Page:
Things came to a head, of course, in March 2015, in the flare-up over the Iran nuclear deal and Netanyahu’s speech to Congress. Six years after predicting that everything would be hunky-dory with Obama, Netanyahu was brazenly thumbing his nose at the president, with the entire GOP rooting for him as if the Israeli leader was their presidential candidate at the very least. And just to make sure Obama got the message, Netanyahu gave Sheldon and Miriam Adelson the best and most conspicuous seats in the house.
Two weeks later, Netanyahu faced election again, but by now he was a changed man. He had called an early election in the first place, he later admitted, to protect Adelson’s newspaper from what he falsely describes as a parliamentary plot to close it down. He convinced himself that Obama was actively aiding and abetting his rivals Issac Herzog and Tzipi Livni, of the Zionist Union, as well as Yair Lapid of Yesh Atid. Increasingly paranoid and desperate, Netanyahu unleashed his infamous “Arabs flocking to the polls in droves,” which showcased how far Obama had driven him, and for which, in turn, Obama would never forgive him. Netanyahu, not coincidentally, then set up the most radical right-wing government in Israeli history: He and Obama were now on full collision course.
Trump’s shock election in 2016 was vindication for Netanyahu as well as redemption. The combination of his ties to Adelson and evangelicals had already paid off big-time for Netanyahu, even before Trump made his dreams come true by moving the U.S. Embassy from Tel Aviv to Jerusalem and withdrawing from the Iran deal. Netanyahu had confounded the experts who had warned against the bitter fallout from his wars with Obama. He extracted from Trump American concessions that were considered unthinkable. Trump, it turned out, was a gift that kept on giving, beyond Netanyahu’s wildest dreams.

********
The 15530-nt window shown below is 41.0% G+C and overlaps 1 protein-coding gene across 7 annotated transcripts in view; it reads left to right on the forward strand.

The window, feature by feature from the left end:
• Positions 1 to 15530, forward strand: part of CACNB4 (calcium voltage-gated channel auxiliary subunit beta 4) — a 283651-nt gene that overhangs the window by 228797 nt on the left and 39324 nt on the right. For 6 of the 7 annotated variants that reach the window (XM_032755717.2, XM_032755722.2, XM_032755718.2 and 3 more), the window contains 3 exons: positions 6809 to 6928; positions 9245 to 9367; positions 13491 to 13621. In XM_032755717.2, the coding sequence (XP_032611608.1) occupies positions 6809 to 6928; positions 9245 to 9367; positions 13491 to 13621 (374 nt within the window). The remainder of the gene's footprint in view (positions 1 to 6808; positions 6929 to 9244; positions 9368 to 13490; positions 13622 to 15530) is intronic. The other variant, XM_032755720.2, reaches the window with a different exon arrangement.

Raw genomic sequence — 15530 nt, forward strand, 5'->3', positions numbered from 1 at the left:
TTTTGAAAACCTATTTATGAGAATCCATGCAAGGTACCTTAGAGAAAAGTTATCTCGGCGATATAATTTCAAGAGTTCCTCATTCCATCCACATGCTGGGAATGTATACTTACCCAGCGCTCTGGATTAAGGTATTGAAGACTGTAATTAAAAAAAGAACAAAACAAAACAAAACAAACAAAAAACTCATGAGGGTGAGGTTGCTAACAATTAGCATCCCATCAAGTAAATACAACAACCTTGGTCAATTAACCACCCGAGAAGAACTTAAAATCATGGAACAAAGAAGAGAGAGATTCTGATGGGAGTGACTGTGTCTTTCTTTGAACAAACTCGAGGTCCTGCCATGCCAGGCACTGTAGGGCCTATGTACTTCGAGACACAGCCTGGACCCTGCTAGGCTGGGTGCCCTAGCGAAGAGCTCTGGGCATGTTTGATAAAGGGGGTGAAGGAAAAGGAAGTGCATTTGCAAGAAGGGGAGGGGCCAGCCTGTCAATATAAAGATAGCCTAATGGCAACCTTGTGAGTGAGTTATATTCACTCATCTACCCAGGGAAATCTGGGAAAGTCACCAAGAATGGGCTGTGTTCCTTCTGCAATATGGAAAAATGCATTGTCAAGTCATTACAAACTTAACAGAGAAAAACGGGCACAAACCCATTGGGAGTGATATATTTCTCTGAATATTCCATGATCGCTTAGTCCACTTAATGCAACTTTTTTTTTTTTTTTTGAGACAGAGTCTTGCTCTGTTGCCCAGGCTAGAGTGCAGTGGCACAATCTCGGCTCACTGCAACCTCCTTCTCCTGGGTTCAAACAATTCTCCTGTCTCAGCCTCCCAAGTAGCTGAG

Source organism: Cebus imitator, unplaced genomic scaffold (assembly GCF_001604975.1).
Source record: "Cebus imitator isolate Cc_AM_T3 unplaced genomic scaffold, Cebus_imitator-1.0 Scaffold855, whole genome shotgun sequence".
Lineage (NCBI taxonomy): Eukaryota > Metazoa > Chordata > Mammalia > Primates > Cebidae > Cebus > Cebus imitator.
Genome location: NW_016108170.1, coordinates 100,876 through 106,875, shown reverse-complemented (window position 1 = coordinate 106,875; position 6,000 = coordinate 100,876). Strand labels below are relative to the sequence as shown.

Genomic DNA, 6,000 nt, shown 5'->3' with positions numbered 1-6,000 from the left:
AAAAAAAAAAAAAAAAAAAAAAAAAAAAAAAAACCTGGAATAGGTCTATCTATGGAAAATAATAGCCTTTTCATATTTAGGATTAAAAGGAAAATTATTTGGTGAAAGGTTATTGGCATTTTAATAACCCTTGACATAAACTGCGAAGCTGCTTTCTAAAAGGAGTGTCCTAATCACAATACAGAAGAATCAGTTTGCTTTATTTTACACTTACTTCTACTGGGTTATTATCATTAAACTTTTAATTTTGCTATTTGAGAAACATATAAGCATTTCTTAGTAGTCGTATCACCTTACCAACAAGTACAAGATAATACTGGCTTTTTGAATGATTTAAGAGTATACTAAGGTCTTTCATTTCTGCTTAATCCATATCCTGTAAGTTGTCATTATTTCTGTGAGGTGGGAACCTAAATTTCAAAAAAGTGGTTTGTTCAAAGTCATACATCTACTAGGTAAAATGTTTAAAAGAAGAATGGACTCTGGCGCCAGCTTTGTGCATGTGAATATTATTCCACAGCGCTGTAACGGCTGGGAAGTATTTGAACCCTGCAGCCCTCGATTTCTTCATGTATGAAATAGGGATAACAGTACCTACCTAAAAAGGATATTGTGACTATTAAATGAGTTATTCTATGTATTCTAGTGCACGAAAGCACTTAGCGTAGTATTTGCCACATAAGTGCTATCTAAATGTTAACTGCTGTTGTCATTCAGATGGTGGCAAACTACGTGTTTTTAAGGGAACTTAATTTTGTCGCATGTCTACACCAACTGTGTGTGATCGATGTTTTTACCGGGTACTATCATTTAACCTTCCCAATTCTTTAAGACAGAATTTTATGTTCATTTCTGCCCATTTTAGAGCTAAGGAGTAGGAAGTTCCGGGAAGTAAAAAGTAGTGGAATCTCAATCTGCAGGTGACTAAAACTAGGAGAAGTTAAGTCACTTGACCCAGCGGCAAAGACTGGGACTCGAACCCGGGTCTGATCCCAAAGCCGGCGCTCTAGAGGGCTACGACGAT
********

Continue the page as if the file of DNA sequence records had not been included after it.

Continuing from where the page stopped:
But the hubris went to Netanyahu’s head. He began to see in Trump not just a valuable ally and powerful protector, but a soul mate and role model as well. Trump not only saw Israel and the Middle East through Netanyahu’s eyes; the two leaders shared the same authoritarian allies abroad, the same kind of domestic enemies at home, the same sense of eternal victimhood, the same fear that liberal Europeans along with global cosmopolitan elites were conspiring against them.
Netanyahu didn’t need any lessons from Trump on populism, personal insults or incitement against minorities: He excelled in all of these before the White House was even a gleam in Trump’s eyes. But Trump nonetheless inspired Netanyahu: He showed him how to buck tradition, ignore norms, shed restraint, lose inhibitions and go for the jugular. Trump taught him there is no value — truth, decency, democracy or respect for the rule of law — holier than the quest for power and the lust to retain it.